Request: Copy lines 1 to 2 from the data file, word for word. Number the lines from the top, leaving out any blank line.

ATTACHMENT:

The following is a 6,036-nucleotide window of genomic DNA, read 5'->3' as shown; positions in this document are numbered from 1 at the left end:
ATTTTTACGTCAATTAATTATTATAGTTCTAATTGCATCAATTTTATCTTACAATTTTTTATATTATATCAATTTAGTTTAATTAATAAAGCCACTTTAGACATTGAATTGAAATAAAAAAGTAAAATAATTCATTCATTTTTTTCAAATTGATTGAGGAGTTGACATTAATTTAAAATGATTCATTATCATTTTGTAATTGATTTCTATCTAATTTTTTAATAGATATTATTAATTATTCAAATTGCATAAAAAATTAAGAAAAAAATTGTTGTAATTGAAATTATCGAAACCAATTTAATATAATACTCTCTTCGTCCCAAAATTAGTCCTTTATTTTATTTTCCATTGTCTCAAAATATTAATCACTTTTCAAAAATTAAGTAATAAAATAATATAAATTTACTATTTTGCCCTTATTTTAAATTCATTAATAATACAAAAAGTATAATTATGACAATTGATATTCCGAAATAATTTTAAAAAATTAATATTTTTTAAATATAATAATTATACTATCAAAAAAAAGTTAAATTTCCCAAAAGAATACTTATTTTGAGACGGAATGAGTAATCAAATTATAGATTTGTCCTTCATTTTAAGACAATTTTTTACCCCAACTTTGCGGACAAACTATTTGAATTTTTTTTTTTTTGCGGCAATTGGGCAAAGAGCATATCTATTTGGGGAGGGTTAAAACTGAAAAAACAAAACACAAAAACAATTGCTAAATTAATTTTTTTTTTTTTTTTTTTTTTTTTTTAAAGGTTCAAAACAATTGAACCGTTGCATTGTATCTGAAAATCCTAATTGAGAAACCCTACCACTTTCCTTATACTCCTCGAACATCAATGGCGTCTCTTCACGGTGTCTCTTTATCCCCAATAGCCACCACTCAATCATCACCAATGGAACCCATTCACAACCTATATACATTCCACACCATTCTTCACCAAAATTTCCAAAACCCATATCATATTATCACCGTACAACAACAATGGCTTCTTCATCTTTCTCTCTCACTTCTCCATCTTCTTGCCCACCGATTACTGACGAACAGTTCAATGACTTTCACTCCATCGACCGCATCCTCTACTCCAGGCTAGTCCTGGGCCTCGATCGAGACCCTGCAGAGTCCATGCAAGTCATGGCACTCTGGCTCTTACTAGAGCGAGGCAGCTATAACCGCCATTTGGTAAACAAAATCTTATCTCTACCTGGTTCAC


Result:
The following is a 6,036-nucleotide window of genomic DNA, read 5'->3' as shown; positions in this document are numbered from 1 at the left end:
ATTTTTACGTCAATTAATTATTATAGTTCTAATTGCATCAATTTTATCTTACAATTTTTTATATTATATCAATTTAGTTTAATTAATAAAGCCACTTTAGACATTGAATTGAAATAAAAAAGTAAAATAATTCATTCATTTTTTTCAAATTGATTGAGGAGTTGACATTAATTTAAAATGATTCATTATCATTTTGTAATTGATTTCTATCTAATTTTTTAATAGATATTATTAATTATTCAAATTGCATAAAAAATTAAGAAAAAAATTGTTGTAATTGAAATTATCGAAACCAATTTAATATAATACTCTCTTCGTCCCAAAATTAGTCCTTTATTTTATTTTCCATTGTCTCAAAATATTAATCACTTTTCAAAAATTAAGTAATAAAATAATATAAATTTACTATTTTGCCCTTATTTTAAATTCATTAATAATACAAAAAGTATAATTATGACAATTGATATTCCGAAATAATTTTAAAAAATTAATATTTTTTAAATATAATAATTATACTATCAAAAAAAAGTTAAATTTCCCAAAAGAATACTTATTTTGAGACGGAATGAGTAATCAAATTATAGATTTGTCCTTCATTTTAAGACAATTTTTTACCCCAACTTTGCGGACAAACTATTTGAATTTTTTTTTTTTTGCGGCAATTGGGCAAAGAGCATATCTATTTGGGGAGGGTTAAAACTGAAAAAACAAAACACAAAAACAATTGCTAAATTAATTTTTTTTTTTTTTTTTTTTTTTTTTTAAAGGTTCAAAACAATTGAACCGTTGCATTGTATCTGAAAATCCTAATTGAGAAACCCTACCACTTTCCTTATACTCCTCGAACATCAATGGCGTCTCTTCACGGTGTCTCTTTATCCCCAATAGCCACCACTCAATCATCACCAATGGAACCCATTCACAACCTATATACATTCCACACCATTCTTCACCAAAATTTCCAAAACCCATATCATATTATCACCGTACAACAACAATGGCTTCTTCATCTTTCTCTCTCACTTCTCCATCTTCTTGCCCACCGATTACTGACGAACAGTTCAATGACTTTCACTCCATCGACCGCATCCTCTACTCCAGGCTAGTCCTGGGCCTCGATCGAGACCCTGCAGAGTCCATGCAAGTCATGGCACTCTGGCTCTTACTAGAGCGAGGCAGCTATAACCGCCATTTGGTAAACAAAATCTTATCTCTACCTGGTTCAC